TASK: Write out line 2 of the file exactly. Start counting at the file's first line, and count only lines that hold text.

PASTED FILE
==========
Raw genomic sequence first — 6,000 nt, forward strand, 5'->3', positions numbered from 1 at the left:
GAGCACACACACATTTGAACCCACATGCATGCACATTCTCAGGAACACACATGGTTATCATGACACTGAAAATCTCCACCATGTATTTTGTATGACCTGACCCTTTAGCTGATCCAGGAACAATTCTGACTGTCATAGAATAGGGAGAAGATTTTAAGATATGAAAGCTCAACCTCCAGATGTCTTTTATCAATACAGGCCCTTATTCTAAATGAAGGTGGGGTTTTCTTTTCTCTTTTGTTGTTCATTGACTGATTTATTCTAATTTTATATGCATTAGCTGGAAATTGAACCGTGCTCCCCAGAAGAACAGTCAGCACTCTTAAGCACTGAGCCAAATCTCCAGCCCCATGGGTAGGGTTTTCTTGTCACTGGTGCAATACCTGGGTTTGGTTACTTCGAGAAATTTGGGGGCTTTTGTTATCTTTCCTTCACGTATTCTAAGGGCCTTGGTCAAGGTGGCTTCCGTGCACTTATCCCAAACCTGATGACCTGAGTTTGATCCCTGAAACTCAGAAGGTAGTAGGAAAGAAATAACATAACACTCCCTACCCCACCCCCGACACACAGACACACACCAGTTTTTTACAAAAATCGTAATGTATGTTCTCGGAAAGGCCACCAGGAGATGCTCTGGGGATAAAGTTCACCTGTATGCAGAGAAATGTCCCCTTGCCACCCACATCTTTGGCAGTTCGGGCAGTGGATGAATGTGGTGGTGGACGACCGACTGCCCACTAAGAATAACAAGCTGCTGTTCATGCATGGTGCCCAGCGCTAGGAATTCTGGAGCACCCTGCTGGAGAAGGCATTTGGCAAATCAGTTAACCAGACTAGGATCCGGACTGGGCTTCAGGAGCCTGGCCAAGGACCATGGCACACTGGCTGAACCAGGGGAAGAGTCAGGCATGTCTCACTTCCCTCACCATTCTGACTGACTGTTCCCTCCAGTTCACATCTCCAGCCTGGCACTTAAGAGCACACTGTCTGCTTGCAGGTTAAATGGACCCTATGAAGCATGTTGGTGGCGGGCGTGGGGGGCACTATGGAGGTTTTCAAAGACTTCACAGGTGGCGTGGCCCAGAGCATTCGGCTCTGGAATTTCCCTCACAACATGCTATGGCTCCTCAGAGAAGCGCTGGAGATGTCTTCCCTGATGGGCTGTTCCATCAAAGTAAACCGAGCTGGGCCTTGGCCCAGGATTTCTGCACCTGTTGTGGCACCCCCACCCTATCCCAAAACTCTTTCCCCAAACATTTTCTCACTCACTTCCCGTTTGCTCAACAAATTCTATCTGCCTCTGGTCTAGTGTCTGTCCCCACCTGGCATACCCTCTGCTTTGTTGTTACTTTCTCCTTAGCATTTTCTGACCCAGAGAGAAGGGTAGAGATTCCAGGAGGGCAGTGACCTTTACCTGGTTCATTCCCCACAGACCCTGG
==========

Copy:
GAGCACACACACATTTGAACCCACATGCATGCACATTCTCAGGAACACACATGGTTATCATGACACTGAAAATCTCCACCATGTATTTTGTATGACCTGACCCTTTAGCTGATCCAGGAACAATTCTGACTGTCATAGAATAGGGAGAAGATTTTAAGATATGAAAGCTCAACCTCCAGATGTCTTTTATCAATACAGGCCCTTATTCTAAATGAAGGTGGGGTTTTCTTTTCTCTTTTGTTGTTCATTGACTGATTTATTCTAATTTTATATGCATTAGCTGGAAATTGAACCGTGCTCCCCAGAAGAACAGTCAGCACTCTTAAGCACTGAGCCAAATCTCCAGCCCCATGGGTAGGGTTTTCTTGTCACTGGTGCAATACCTGGGTTTGGTTACTTCGAGAAATTTGGGGGCTTTTGTTATCTTTCCTTCACGTATTCTAAGGGCCTTGGTCAAGGTGGCTTCCGTGCACTTATCCCAAACCTGATGACCTGAGTTTGATCCCTGAAACTCAGAAGGTAGTAGGAAAGAAATAACATAACACTCCCTACCCCACCCCCGACACACAGACACACACCAGTTTTTTACAAAAATCGTAATGTATGTTCTCGGAAAGGCCACCAGGAGATGCTCTGGGGATAAAGTTCACCTGTATGCAGAGAAATGTCCCCTTGCCACCCACATCTTTGGCAGTTCGGGCAGTGGATGAATGTGGTGGTGGACGACCGACTGCCCACTAAGAATAACAAGCTGCTGTTCATGCATGGTGCCCAGCGCTAGGAATTCTGGAGCACCCTGCTGGAGAAGGCATTTGGCAAATCAGTTAACCAGACTAGGATCCGGACTGGGCTTCAGGAGCCTGGCCAAGGACCATGGCACACTGGCTGAACCAGGGGAAGAGTCAGGCATGTCTCACTTCCCTCACCATTCTGACTGACTGTTCCCTCCAGTTCACATCTCCAGCCTGGCACTTAAGAGCACACTGTCTGCTTGCAGGTTAAATGGACCCTATGAAGCATGTTGGTGGCGGGCGTGGGGGGCACTATGGAGGTTTTCAAAGACTTCACAGGTGGCGTGGCCCAGAGCATTCGGCTCTGGAATTTCCCTCACAACATGCTATGGCTCCTCAGAGAAGCGCTGGAGATGTCTTCCCTGATGGGCTGTTCCATCAAAGTAAACCGAGCTGGGCCTTGGCCCAGGATTTCTGCACCTGTTGTGGCACCCCCACCCTATCCCAAAACTCTTTCCCCAAACATTTTCTCACTCACTTCCCGTTTGCTCAACAAATTCTATCTGCCTCTGGTCTAGTGTCTGTCCCCACCTGGCATACCCTCTGCTTTGTTGTTACTTTCTCCTTAGCATTTTCTGACCCAGAGAGAAGGGTAGAGATTCCAGGAGGGCAGTGACCTTTACCTGGTTCATTCCCCACAGACCCTGG